Theater review: A good time at 'The Wild Party'

CorrespondentMarch 10, 2014 

Anne Caitlin Donohue stars as Queenie in “The Wild Party” in a terrific, tireless performance of song, dance and high drama.

COURTESY OF ERIN ZANDERS

  • Details

    What: “The Wild Party”

    Where: North Raleigh Arts and Creative Theatre, 7713-51 Lead Mine Road, Raleigh.

    When: 8 p.m. Friday-Saturday and March 21-22; 3 p.m. March 16 and 23.

    Cost: $17; $14 students and seniors.

    Info: 919-866-0228 or nract.org

Youth, it’s been said, is wasted on the young.

But just try telling that to Queenie and Burrs, the Jazz Age hedonists at the center of Andrew Lippa’s “The Wild Party,” the racy and raucous musical running weekends through March 23 at North Raleigh Arts & Creative Theatre.

A 1920s power couple whose love is quickly turning rancid, Queenie and Burrs are burning out from the inside on sex, booze and jazz. On a malicious whim, Queenie arranges an impromptu party at the couple’s Manhattan apartment, with the intention of driving the philandering, abusive Burrs over the edge.

From the very first scenes, artfully staged by director Craig Johnson, events crackle with menacing sexual tension. We meet a parade of party guests – the Pugilist, the Dancer, the Hooker, the Lesbian. An icy love quadrangle develops with the introduction of the predatory Kate and an innocent young man called Black. The bootleg hootch flows freely, and you can almost smell the sweet scent of moral decay.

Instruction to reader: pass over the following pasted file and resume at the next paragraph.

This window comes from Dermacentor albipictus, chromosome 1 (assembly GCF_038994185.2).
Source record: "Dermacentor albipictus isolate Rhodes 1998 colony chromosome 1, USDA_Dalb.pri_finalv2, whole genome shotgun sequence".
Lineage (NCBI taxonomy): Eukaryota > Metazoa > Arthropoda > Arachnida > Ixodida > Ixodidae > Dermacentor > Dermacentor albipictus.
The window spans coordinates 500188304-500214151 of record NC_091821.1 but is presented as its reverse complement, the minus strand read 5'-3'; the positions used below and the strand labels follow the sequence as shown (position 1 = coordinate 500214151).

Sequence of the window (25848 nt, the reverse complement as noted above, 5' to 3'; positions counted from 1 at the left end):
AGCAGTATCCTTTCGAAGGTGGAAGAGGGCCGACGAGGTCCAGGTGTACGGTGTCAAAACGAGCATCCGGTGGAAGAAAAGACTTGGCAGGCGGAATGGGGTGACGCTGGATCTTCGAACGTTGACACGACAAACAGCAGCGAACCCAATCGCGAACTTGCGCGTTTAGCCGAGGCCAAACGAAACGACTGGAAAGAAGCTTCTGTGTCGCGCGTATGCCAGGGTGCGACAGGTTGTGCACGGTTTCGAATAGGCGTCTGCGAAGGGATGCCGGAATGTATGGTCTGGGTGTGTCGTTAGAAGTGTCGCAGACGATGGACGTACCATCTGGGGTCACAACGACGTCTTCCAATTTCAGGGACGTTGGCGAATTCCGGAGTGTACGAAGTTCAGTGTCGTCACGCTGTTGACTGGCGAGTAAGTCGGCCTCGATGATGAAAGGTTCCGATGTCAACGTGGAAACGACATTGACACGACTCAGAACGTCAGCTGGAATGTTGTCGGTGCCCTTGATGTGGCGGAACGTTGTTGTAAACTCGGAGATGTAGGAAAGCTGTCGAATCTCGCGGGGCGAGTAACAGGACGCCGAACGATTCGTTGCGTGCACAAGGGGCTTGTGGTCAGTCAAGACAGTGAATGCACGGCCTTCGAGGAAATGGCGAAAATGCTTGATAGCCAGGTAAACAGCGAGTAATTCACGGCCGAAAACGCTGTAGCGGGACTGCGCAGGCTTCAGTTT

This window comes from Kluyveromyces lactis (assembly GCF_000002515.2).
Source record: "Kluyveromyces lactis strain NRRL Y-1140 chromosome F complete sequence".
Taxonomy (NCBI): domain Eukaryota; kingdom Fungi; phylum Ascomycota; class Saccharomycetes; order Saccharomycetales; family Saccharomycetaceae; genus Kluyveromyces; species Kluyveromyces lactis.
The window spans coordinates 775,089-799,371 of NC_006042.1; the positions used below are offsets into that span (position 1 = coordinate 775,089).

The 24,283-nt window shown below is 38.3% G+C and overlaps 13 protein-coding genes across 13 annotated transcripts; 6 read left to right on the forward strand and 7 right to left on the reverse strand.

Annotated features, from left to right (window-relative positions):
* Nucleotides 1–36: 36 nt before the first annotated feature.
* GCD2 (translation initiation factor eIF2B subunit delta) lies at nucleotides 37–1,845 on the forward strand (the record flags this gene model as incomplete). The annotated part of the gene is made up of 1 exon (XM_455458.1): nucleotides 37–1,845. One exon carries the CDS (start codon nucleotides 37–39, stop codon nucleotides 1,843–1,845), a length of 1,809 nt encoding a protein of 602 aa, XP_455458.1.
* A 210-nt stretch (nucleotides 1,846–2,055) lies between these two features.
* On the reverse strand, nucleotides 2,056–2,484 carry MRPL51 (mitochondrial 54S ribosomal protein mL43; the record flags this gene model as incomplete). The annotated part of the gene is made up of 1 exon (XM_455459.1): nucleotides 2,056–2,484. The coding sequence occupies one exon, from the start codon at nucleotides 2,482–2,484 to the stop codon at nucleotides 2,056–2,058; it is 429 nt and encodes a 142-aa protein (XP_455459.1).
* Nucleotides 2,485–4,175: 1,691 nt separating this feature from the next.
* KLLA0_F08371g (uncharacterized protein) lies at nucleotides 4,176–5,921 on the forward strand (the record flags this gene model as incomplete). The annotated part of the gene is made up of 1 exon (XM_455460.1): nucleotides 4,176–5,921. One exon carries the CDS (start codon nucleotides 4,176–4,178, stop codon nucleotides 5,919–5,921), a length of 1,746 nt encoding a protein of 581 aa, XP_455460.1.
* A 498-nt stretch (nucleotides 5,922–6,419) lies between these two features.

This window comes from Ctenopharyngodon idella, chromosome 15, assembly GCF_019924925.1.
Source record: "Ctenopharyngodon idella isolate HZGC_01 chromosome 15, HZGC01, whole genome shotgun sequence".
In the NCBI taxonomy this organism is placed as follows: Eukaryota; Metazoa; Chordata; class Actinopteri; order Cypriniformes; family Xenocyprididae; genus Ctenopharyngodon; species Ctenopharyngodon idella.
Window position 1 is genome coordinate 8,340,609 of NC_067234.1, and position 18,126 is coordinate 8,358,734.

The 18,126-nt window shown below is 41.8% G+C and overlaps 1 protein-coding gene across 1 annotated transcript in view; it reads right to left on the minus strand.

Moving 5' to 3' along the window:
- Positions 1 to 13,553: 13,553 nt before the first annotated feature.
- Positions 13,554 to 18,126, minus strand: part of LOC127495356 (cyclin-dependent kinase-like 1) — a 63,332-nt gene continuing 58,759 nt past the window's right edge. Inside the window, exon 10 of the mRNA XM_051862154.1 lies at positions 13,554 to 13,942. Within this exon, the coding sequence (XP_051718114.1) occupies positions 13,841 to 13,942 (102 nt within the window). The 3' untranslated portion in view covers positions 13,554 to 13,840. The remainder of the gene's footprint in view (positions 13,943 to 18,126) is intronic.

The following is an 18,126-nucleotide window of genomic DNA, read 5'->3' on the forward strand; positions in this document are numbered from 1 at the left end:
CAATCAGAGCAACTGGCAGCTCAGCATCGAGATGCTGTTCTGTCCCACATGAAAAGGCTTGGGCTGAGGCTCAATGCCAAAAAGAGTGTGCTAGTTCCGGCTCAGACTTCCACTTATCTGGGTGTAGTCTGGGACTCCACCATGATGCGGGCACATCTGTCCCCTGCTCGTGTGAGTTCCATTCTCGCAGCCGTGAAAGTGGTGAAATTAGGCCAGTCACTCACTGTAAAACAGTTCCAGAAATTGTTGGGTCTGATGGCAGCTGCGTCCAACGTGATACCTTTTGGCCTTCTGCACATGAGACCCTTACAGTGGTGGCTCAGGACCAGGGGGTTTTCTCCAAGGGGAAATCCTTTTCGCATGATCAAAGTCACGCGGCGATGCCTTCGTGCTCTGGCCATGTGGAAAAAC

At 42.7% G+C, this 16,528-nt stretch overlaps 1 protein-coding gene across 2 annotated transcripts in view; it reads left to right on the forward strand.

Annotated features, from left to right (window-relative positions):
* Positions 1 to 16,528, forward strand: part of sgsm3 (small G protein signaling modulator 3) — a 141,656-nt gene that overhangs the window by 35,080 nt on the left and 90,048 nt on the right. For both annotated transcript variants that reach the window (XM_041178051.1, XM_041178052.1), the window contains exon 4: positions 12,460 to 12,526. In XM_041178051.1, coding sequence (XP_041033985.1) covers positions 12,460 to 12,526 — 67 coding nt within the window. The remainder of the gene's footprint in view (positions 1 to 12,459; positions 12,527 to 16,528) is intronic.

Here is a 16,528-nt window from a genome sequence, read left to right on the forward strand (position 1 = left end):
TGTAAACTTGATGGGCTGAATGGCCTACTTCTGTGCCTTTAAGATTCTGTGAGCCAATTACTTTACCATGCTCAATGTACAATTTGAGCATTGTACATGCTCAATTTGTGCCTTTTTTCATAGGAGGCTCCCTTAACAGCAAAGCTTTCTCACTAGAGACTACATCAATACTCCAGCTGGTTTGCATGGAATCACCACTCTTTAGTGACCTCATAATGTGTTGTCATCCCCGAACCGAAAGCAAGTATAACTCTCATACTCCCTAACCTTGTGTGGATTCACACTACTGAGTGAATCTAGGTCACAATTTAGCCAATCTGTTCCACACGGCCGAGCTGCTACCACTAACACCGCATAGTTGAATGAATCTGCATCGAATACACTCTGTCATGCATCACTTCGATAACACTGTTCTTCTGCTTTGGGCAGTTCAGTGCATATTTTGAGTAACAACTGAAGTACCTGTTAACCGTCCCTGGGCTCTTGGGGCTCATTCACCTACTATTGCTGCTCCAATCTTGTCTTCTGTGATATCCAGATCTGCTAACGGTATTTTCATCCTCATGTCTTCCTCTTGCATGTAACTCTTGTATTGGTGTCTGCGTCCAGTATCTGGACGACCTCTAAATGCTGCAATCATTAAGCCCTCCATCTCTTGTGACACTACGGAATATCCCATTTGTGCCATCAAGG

In short: It’s an enormously good time at the theater, pulled off with skill and style. “The Wild Party” is almost entirely sung, and even the brief dialogue exchanges are delivered atop nonstop musical vamping. The production boasts a cast of 16 and an eight-member band, so you’d think things would get crowded – spatially and musically – in the small Raleigh theater.

But aside from a few too-loud crescendos, music and staging are managed admirably. It’s rather like a good party, actually. You can just sit back, dig the music and people watch. While the gin-soaked drama is playing out downstage, scandalous things are often happening elsewhere, so keep your eyes peeled.

The music is dense and challenging, too. Even the big splashy dance numbers are undercut with edgy dissonance by music director David Oberst.

Anne Caitlin Donohue leads the cast as Queenie; she takes us through her story arc with a terrific, tireless performance of song, dance and high drama. As the brutish Burrs, James Ilsley projects a whiskey-fueled potency. Natalie Turgeon’s lesbian-on-the-make Madeline delivers a highlight with her solo number, “An Old-Fashioned Love Story.”

If the production occasionally lacks precision, it’s more than made up for with energy and spirit. In the end, you’re invited to ponder the musical’s thematic refrain – “no limits, no boundaries, no compromise” – in a new and bitter light. Ah, youth. Where have you gone?

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